The Independent Voice of Southern Methodist University Since 1915

The Daily Campus

The Daily Campus

The Independent Voice of Southern Methodist University Since 1915

The Daily Campus

The Independent Voice of Southern Methodist University Since 1915

The Daily Campus

Speaker questions water scarcity

Charles W. Kreitler, vice-president of LBG-Guyton Associates of Austin, spoke at the new Dedman Life Sciences Building today about the sustainability of water resources in Texas. The timing of the lecture was current with the news story in today’s The Dallas Morning News about plans to divert or further draw upon the resources of the Guadalupe River.

Kreitler, who holds a Ph.D. and specializes in ground water and environmental services, said that people are asking, “Is there enough water available for everyone?”

“Quite simply, yes,” Kreitler said. “Although for how many generations or centuries this may be true, who can accurately predict. Each city and area measures recharge needs differently.”

Kreitler believes that people need first to accept the concept of nonrenewable resources, that mineral production is economically driven and a mineral depletion allowance is necessary. He refers to the question of adequate supplies as “sustainability.”

“Sustainability requires a rate of renewability,” Kreitler said. “It also takes into consideration the rate of use-management (which is society driven), the size of the reservoir of material being considered and remembering that sustainability is time dependent.”

Kreitler said that Texas has 440 reservoirs with total storage of 41.5 million acre-feet that are limited-volume reservoirs. These reservoirs are self-regulating. “If it doesn’t rain, the water in the reservoir runs out. Also, surface water is sustainable and Texas must consider the water-right system. This is called the ‘Rule of Capture’.”

“Under the Rule of Capture, you can capture (pump) as much ground water from beneath your property as needed as long at it is has a beneficial and non-wasteful use, regardless of the impact upon your neighbor,” Kreitler said. “This [disregard for] the impact upon your neighbor is the part that most people have an issue with. If this became a torte issue, where a neighbor could claim damages done from a lack of water, I’m sure that a great deal of the issues would be cleaned up in the court system.”

Kreitler said that the Texas State Supreme Court recently ruled in the case of Ozarka water and their neighbor that this was more of a legislative matter than a judicial one. Some areas have begun creating “water conservation districts” to regulate water use in their area. He said that the Texas court system is supporting the decisions of the Conservation Districts in claims where they conflict with the Rule of Capture.

“Some of the methods being used in these districts include the regulation of well spacing,” Kreitler said. “It may also include a duty per acre-foot, safe yield regulations, computer models, historic use, consensus yield or a compromise on the Rule of Capture.”

A question that Kreitler asks is “If current users are not allowed to use the water, which future generations will be allowed?”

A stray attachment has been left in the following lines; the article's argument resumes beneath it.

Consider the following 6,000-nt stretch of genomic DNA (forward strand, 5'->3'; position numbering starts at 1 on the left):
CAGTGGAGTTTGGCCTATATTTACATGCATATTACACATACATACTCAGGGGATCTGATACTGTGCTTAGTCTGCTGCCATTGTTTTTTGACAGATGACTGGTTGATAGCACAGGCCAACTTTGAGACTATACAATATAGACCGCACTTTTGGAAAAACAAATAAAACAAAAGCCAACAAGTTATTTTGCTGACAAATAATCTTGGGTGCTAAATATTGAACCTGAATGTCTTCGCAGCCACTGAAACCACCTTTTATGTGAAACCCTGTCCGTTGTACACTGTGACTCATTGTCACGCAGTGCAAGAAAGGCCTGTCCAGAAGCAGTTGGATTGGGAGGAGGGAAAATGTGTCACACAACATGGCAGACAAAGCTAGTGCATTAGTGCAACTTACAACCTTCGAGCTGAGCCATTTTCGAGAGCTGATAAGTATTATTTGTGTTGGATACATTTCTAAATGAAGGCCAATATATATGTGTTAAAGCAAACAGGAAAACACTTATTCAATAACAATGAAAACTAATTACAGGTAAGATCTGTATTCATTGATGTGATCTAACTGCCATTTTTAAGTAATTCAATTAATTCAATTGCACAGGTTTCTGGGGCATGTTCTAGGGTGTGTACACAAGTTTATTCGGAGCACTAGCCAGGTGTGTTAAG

Water from our kitchen sinks comes from the local lakes and rivers. The reservoirs and aquifers feed these with water flows from areas called recharge zones. As many small creeks and rivers are drying up from the drains by an ever-increasing populace, the reservoirs are drained even further and so are the recharge zones.

A controversy exists as to how these recharge zones should receive a “helping hand.” Kreitler said that proposed projects require diverting waters from the Colorado or Guadalupe Rivers into the Edwards Aquifer, which provides water for San Antonio, San Marcos and other highly populated areas of Texas.

“People don’t seem to care that a biologist said that a town should not be there (San Antonio) at the turn of the century,” Kreitler said. “They just continue to move in and build, regardless.”

The Associated Press and The Dallas Morning News have published stories about the debates raging over the proposed Guadalupe River project.

“The Guadalupe is one of the most pristine rivers in the state, and we are working to protect it and the amount of water reaching the bays,” said Bill West, general manager of the river authority, created by the Texas State Legislature in 1935 to manage river resources.

“Sustainability is only one issue associated with the management of Texas ground water,” said Kreitler. “It is also necessary for Texans to optimize the use of ground water resources, conserve and reuse where possible. They should also explore artificial recharge, desalinization of brackish waters and think of water as a free market commodity. Most of all, people need to remember that life is a compromise.”

The question of whether our water resources are in jeopardy of depletion or not seems to have taken second place to politics.

Speakers at the terrorism/anti-terrorism lectures sponsored by the SMU Law School have been addressing standing-room only crowds while a lecture on available water resources for Texas was attended by a geological and science staff of about 15 members and four students.

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